Accompanying an exhibition at the Seattle Art Museum on view through Sept. 2, Ancestral Modern celebrates the gift of Robert Kaplan and Margaret Levi's collection to the Seattle Art Museum (SAM). This marks the first substantial gift of contemporary Australian Aboriginal art pledged to a major US museum. A useful and beautiful addition to the literature on indigenous Australian art, the collection uniquely focuses on works produced in the last 15 years. The collectors' main interest is the art of the Central and Western Deserts, Kimberley and Arnhem Land—that is, limited to Western Australia and the Northern Territory, excluding the continent's rapidly colonized but artistically lively southeast region. Notwithstanding this specialization, Ancestral Modern depicts both the continued importance of cosmology to Aboriginal art, the introduction of more permanent mark-making techniques, and the growing empowerment of women in Aboriginal communities.
In his essay, "The Bridge: A Brief History of Modern Aboriginal Art," Caruna says of Aboriginal art: "To look at these paintings is like looking into a body of water: if you have the knowledge you can read the currents, tides, winds, and depth; if not, all you see is sunlight reflected off the surface—that is, the pure aesthetic effect." The result is art that is formally striking, if hermeneutically veiled. Old Woman Travels (1995) by Mick Namarari Tjapaltjarri consists largely of fine white and ochre stripes nested in a gentle curve. A complementary story features an episode in which the legendary Kutungka Napanangka, resting at a spring, is set upon by a group of boys whom she chases and kills. Suddenly the reductivist vocabulary appears considerably less serene.
The work is one of 50 that are reproduced full-page and annotated. Among the oldest is Nadulmi the Kangaroo (c. 1970) by Dick Nguleingulei Murrumurra, rendered in natural pigments on eucalyptus bark in the so-called "X-ray" style. The creature's solid white silhouette appears to be changing, section-by-section, breaking up into irregular patches of closely spaced parallel lines. The text explains that this graphical treatment indirectly refers to Nadulmi's ancestral status and prominence in initiation ceremonies; no guidance is required to appreciate the work's exquisite balance of muscularity and delicacy.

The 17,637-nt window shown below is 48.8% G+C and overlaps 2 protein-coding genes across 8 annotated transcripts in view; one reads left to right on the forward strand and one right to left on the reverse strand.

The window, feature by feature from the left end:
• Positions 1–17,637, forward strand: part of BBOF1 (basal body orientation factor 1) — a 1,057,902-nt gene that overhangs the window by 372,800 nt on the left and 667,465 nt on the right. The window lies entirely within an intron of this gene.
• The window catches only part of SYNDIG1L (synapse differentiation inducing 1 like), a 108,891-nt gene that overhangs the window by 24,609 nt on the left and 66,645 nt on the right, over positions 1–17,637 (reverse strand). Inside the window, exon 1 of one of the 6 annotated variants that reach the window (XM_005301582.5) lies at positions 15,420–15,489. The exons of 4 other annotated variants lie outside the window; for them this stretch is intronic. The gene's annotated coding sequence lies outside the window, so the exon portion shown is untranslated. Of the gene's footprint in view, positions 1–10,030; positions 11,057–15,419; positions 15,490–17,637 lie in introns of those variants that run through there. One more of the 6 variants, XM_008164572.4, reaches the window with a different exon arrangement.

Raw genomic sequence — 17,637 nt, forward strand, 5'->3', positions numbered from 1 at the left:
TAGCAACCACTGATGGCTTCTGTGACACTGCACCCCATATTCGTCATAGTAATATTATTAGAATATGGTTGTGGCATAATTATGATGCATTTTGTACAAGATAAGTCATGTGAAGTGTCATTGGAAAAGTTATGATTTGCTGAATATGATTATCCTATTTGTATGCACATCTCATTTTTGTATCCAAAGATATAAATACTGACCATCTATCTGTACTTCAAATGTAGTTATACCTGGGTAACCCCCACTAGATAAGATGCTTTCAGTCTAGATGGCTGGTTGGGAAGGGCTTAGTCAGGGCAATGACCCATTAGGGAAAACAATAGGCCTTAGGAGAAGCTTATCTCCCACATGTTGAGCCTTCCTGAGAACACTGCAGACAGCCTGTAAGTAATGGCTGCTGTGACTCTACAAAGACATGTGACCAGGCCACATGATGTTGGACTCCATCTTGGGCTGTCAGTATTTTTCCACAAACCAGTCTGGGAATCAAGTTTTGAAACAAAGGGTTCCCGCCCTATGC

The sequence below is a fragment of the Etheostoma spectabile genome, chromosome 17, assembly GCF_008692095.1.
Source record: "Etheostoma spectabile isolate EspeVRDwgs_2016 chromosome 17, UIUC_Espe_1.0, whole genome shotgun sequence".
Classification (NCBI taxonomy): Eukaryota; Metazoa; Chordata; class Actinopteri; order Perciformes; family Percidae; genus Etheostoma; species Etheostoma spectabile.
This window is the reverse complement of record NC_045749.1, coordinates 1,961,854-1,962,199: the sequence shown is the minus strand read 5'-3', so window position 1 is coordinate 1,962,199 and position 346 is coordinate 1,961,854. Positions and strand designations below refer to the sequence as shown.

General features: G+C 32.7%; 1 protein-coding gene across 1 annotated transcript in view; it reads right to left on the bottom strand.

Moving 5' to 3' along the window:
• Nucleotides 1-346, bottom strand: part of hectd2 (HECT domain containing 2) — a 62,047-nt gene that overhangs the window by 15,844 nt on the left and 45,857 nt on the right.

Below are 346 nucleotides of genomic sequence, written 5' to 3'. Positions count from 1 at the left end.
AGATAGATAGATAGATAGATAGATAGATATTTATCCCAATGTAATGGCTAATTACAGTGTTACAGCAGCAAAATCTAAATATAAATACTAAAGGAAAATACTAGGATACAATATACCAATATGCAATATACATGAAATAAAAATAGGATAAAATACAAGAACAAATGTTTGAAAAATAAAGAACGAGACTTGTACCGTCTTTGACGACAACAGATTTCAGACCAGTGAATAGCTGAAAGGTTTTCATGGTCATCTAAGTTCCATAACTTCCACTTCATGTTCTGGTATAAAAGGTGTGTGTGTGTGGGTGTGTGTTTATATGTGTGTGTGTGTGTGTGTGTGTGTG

Enormous change was brought to Aboriginal art in 1971 by way of Geoffery Bardon, a law student-turned-art instructor who put acrylic paints in the hands of the elders of several clans that had been forcibly resettled at Papunya, near Alice Springs in the continent's midsection. The Western Desert art movement followed, propelled by the artists' new-found ability to give permanent form—in synthetic polymer paint—to an oral tradition of land ownership previously bolstered only by ephemeral works, such as sand drawings, which Australian governmental authorities had disregarded. On top of being archival, those new painted documents are often larger and more colorful than was ever possible using natural pigments and binders.
Among the latest in a series of successful land claim actions, in 1997 the Spinifex Men's Collaborative won their claim for repatriation of lands in the Great Victoria Desert using their paintings as evidence. The 17-man collaborative is represented in the book by the dazzling, 7-foot-tall painting Wati Kutiarra (Two Men Story), 2003, depicting an enormous pair of snakes wriggling companionably around a concentrically-ringed circle amid a spotted and striped field of dots. Those snakes, the reader is informed, are the protagonists of a revered initiation narrative centered on an ancestral rockhole, or desert-bound source of fresh water.
Art was traditionally limited to Aboriginal men, but recently a number of women have picked up brushes and assumed prominent positions in the field. Among them is Ningura Napurrula, whose husband was among the elders at Papunya who worked with Bardon. Napurrula began painting in 1996. Her 4-foot-square painting Wirrulnga (2006), which recall sand drawings, represents a creation narrative in which a pregnant ancestor is prepared for birth. Symbolic intimations of Outback midwifery such as ceremonial hair-string skirts and plump red desert raisins enclose her distended form. Of the recent changes in the ancient traditions of Aboriginal art, surely the addition of womens' perspectives is among the most significant.